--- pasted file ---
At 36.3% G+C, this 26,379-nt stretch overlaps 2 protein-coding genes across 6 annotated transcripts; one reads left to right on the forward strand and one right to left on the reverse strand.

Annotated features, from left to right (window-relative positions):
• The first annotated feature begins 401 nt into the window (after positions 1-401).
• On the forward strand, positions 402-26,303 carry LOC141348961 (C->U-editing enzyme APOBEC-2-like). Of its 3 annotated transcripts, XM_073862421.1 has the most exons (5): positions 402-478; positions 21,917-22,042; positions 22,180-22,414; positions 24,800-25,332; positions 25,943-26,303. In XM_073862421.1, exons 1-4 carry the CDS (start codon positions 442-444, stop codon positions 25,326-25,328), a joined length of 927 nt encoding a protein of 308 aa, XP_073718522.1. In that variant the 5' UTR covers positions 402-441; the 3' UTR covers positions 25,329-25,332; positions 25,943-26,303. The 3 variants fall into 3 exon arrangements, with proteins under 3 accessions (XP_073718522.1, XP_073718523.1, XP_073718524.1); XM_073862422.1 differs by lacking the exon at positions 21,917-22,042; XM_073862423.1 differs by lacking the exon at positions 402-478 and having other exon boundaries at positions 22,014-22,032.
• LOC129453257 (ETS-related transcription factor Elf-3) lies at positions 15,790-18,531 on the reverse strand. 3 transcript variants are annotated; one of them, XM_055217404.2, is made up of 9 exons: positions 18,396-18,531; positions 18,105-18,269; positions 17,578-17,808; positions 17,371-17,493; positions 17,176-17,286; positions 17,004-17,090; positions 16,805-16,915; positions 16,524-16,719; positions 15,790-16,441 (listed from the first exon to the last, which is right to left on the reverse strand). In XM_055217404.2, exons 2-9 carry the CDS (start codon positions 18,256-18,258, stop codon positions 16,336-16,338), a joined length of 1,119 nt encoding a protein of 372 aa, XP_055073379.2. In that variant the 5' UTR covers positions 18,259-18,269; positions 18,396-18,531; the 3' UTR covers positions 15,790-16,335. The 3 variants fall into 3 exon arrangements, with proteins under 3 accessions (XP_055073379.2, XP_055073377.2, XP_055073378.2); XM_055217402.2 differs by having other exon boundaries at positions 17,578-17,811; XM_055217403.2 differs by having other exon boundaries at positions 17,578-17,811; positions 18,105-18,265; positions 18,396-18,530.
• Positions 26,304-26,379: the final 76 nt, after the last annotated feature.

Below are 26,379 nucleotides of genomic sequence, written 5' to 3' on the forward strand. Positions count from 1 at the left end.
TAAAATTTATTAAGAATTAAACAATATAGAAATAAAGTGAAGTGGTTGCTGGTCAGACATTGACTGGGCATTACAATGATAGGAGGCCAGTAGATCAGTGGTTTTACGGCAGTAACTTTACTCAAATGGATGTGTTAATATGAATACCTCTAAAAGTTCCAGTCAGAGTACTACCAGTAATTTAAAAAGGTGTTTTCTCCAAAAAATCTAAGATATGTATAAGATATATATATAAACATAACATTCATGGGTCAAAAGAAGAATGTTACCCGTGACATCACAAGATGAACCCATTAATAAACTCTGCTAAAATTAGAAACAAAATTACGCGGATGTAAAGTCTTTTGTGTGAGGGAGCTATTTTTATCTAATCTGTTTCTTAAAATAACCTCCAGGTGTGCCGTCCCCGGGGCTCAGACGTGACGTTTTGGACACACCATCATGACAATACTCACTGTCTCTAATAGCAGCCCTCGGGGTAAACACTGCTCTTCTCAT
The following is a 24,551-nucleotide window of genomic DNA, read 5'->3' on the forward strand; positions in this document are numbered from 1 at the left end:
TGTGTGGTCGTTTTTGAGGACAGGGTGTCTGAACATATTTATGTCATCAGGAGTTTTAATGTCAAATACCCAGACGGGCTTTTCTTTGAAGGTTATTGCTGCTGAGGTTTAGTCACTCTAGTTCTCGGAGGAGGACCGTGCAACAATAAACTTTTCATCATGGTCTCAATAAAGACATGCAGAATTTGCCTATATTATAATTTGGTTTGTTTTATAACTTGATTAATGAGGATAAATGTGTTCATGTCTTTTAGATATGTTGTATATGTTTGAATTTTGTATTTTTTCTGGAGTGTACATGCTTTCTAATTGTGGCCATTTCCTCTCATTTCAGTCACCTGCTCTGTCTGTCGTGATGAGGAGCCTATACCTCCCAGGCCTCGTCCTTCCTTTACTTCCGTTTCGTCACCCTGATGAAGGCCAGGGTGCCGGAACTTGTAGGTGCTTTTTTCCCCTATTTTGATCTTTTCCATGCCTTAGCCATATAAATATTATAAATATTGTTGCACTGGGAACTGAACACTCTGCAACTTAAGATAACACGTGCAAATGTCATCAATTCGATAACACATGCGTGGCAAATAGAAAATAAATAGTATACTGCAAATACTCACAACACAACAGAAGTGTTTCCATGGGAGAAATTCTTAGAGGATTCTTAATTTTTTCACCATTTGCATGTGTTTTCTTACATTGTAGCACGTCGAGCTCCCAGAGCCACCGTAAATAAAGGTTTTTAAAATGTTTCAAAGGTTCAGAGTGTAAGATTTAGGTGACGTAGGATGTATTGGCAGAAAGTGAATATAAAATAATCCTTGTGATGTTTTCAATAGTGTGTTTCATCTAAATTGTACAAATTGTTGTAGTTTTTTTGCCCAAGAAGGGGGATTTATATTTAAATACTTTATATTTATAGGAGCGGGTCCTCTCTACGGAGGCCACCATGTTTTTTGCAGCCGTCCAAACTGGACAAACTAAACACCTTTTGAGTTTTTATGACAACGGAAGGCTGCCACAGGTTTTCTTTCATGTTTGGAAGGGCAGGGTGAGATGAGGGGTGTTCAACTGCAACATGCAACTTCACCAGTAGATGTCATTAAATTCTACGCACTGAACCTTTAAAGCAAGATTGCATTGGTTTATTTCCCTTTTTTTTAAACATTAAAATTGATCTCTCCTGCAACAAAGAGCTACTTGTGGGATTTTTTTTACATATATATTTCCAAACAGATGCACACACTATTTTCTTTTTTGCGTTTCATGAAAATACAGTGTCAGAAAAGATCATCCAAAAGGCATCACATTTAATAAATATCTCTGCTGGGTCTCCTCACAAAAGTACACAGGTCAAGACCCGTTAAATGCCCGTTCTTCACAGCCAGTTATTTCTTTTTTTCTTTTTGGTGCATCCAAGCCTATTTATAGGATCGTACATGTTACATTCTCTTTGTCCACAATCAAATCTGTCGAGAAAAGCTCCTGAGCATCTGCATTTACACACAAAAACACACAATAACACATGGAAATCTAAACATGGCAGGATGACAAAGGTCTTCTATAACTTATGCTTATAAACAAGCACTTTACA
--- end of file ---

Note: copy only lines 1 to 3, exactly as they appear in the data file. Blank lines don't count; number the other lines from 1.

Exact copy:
At 36.3% G+C, this 26,379-nt stretch overlaps 2 protein-coding genes across 6 annotated transcripts; one reads left to right on the forward strand and one right to left on the reverse strand.

Annotated features, from left to right (window-relative positions):
• The first annotated feature begins 401 nt into the window (after positions 1-401).